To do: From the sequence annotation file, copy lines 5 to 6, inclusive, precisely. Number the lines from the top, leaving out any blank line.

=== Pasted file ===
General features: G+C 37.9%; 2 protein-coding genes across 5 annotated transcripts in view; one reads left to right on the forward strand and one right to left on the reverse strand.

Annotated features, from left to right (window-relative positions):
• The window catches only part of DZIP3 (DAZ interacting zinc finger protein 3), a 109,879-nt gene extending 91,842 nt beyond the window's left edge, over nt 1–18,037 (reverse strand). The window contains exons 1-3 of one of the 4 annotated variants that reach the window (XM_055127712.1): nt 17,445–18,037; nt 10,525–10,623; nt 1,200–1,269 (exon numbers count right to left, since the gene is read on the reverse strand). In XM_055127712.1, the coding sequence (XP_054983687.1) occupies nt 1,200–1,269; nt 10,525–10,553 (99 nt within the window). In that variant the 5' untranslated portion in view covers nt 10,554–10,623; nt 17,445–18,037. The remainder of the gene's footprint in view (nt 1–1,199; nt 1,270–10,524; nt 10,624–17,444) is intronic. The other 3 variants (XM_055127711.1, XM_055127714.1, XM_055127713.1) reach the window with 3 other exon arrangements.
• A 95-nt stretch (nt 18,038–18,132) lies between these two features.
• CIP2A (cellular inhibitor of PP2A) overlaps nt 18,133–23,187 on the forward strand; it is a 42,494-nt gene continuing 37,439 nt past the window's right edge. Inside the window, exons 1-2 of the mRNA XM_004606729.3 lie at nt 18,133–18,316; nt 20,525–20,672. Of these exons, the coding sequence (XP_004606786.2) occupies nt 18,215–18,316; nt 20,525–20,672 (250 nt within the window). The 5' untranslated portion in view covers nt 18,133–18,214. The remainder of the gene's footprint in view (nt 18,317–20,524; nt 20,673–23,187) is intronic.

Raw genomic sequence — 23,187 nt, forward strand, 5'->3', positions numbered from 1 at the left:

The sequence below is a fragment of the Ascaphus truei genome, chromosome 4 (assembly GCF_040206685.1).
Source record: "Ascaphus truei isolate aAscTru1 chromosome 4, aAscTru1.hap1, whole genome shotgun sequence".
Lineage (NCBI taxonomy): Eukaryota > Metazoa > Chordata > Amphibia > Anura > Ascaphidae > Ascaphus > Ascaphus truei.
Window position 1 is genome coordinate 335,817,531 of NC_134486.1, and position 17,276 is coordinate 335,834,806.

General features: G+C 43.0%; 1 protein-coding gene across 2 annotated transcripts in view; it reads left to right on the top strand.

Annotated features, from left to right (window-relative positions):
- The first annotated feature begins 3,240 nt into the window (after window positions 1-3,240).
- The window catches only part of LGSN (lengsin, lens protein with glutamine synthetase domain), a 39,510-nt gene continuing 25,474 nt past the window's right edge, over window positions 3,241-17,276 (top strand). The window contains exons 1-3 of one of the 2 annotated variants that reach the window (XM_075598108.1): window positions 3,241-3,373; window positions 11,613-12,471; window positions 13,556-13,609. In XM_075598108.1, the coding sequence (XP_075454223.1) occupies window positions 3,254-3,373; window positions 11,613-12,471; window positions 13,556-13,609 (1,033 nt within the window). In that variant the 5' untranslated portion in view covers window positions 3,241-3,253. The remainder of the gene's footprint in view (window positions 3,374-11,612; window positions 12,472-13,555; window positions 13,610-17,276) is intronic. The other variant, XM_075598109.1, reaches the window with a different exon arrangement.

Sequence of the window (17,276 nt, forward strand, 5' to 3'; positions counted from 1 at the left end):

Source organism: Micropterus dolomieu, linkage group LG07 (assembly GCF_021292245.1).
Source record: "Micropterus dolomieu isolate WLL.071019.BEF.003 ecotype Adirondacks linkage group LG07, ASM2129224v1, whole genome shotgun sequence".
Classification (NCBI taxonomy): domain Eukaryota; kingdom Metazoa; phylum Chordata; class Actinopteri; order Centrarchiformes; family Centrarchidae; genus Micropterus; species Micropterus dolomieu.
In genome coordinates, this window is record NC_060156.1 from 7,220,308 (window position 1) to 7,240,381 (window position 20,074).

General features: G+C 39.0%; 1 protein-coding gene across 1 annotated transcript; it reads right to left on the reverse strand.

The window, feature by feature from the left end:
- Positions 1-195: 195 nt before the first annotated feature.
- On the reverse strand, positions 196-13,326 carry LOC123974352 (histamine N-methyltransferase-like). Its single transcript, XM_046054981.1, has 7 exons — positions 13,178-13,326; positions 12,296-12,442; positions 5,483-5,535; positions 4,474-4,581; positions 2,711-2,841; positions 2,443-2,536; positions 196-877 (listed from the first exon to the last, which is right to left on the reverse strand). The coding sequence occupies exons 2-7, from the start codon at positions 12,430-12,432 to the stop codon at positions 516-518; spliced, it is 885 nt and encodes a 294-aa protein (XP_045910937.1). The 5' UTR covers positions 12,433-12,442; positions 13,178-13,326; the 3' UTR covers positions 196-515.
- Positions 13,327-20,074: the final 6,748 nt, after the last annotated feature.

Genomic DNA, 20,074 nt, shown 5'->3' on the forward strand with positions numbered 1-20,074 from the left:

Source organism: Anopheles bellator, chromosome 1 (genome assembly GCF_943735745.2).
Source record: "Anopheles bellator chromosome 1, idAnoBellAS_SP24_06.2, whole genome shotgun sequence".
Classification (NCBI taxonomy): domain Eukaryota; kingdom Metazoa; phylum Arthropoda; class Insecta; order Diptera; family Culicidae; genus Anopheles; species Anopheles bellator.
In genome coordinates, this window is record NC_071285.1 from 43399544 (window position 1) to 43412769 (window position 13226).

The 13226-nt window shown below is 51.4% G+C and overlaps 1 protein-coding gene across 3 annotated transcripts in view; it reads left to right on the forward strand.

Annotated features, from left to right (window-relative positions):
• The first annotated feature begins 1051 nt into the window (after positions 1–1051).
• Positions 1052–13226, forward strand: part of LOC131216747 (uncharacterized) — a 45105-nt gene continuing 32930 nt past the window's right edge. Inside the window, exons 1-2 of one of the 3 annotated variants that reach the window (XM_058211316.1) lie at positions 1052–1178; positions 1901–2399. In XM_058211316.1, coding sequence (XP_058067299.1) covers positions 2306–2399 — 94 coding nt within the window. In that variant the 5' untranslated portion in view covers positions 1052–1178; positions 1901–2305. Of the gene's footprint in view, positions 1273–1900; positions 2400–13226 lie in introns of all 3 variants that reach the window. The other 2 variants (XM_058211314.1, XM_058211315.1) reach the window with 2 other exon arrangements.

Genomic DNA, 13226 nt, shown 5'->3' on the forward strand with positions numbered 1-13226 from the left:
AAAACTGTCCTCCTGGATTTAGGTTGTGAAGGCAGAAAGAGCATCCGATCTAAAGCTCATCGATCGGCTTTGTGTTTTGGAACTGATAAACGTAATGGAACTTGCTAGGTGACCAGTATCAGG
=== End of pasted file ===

• CIP2A (cellular inhibitor of PP2A) overlaps nt 18,133–23,187 on the forward strand; it is a 42,494-nt gene continuing 37,439 nt past the window's right edge. Inside the window, exons 1-2 of the mRNA XM_004606729.3 lie at nt 18,133–18,316; nt 20,525–20,672. Of these exons, the coding sequence (XP_004606786.2) occupies nt 18,215–18,316; nt 20,525–20,672 (250 nt within the window). The 5' untranslated portion in view covers nt 18,133–18,214. The remainder of the gene's footprint in view (nt 18,317–20,524; nt 20,673–23,187) is intronic.

Raw genomic sequence — 23,187 nt, forward strand, 5'->3', positions numbered from 1 at the left: